Southeast Missouri is now home to the largest "lake" in Missouri. The New Madrid Floodway, at over 200 square miles, is more than double the size of Lake of the Ozarks.
Underneath this temporary lake is a huge area of farmland. The floodway, however, contains more than just farmland. It's the home to a state park, a state historic site, three conservation areas, a Civil War battlefield, a ferry crossing, vintage highways, and several historic bridges.
Sure, the floodway is flatter than a typical pancake, but that doesn't mean it's boring. With a little clever marketing, it could become a tourist draw. Just imagine the historic marker that could be added to the levee: "On this site in 2011, the U.S. Army Corps of Engineers used too much explosives and had to go buy some more."
Of course it will take months for the water to recede and the roads to be repaired and reopened. In the meantime, here is a gallery of the interesting things that are currently underwater.
This is one of four champion trees at Big Oak Tree State Park. The park protects a virgin stand of bottomland timber, the best preserved example in Southeast Missouri.
Towosahgy State Historic Site features several mounds, the remains of a Native American village from the Mississippian period. The name of the village and its people is lost to history, but has been dubbed "Towosahgy" after an Osage word for "Old Town."
Ten Mile Pond Conservation Area is a large tract of public land that is popular with fishermen.
The Dorena-Hickman Ferry provides the only direct highway connection between Missouri and Kentucky. Ferry crossings were once common across the Mississippi River, but bridges have eliminated the need for ferries in most places. The Dorena ferry, along with the ferry at Ste. Genevieve, are the only two remaining ferry boats between St. Louis and Memphis.
Portions of the levees surrounding the floodway are traversed by public roads. This is the mainline levee that fronts the Mississippi River.
Located at the end of Highway 80, the long-lost town of Belmont was the terminus of a branch of the Iron Mountain Railroad. A ferry connected Belmont to Columbus, Kentucky.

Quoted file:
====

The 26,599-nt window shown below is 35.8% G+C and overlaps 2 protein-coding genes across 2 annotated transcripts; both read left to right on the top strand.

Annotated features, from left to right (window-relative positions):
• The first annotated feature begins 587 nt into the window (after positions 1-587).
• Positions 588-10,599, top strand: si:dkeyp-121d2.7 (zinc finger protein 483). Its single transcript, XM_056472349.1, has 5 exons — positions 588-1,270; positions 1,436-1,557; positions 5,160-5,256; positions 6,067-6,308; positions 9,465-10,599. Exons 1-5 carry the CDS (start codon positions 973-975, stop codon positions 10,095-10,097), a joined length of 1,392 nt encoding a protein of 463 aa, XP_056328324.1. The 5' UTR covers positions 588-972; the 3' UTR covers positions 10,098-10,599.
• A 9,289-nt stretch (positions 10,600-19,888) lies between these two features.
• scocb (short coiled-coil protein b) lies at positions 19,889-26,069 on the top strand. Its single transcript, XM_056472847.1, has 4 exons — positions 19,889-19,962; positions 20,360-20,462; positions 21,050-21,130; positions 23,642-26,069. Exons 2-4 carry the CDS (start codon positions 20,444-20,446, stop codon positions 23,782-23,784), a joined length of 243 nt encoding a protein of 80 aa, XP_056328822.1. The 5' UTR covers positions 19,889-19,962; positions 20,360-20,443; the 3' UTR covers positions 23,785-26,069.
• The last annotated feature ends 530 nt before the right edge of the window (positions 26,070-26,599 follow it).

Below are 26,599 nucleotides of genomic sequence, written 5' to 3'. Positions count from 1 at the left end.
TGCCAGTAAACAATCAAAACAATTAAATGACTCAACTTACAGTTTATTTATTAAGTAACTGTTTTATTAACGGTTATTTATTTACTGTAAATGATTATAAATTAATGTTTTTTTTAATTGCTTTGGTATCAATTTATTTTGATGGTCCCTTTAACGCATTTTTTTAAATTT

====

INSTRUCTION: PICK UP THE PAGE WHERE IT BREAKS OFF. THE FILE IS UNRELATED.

Belmont was the site of a Civil War battle featuring a daring escape by Ulysses S. Grant.
Sitting on higher ground, Columbus offers a panoramic view of Missouri and the flooway.
Wickliffe, Kentucky, also includes a scenic view of Missouri and the floodway. A large cross, completed in 2000, rises above the river.
It's possible to drive on concrete that is 90 years old. Completed in 1921, portions of the old highway between Charleston and Bird's Point still remain. Only one-and-a-half lanes wide, the road is probably the oldest concrete highway in Missouri that is still open to traffic.
The concrete highway predates the Bird's Point levee project. At this point, the setback levee was built right on top of the old road.
This historic bridge on County Road 319 is one of several steel truss bridges in Mississippi County that have been "recycled." Originally built along state highways in the early 1920s, these bridges were replaced by new wider spans, but were still perfectly useable. So they were relocated to new locations along lightly-traveled county roads.
Weeds and vines had completely engulfed this iron bridge spanning a ditch along Highway 80.
I found this amusing graffiti underneath a bridge on Highway 80. It says, "Watched a Cotton Mouth eat a Frog 5-11-04."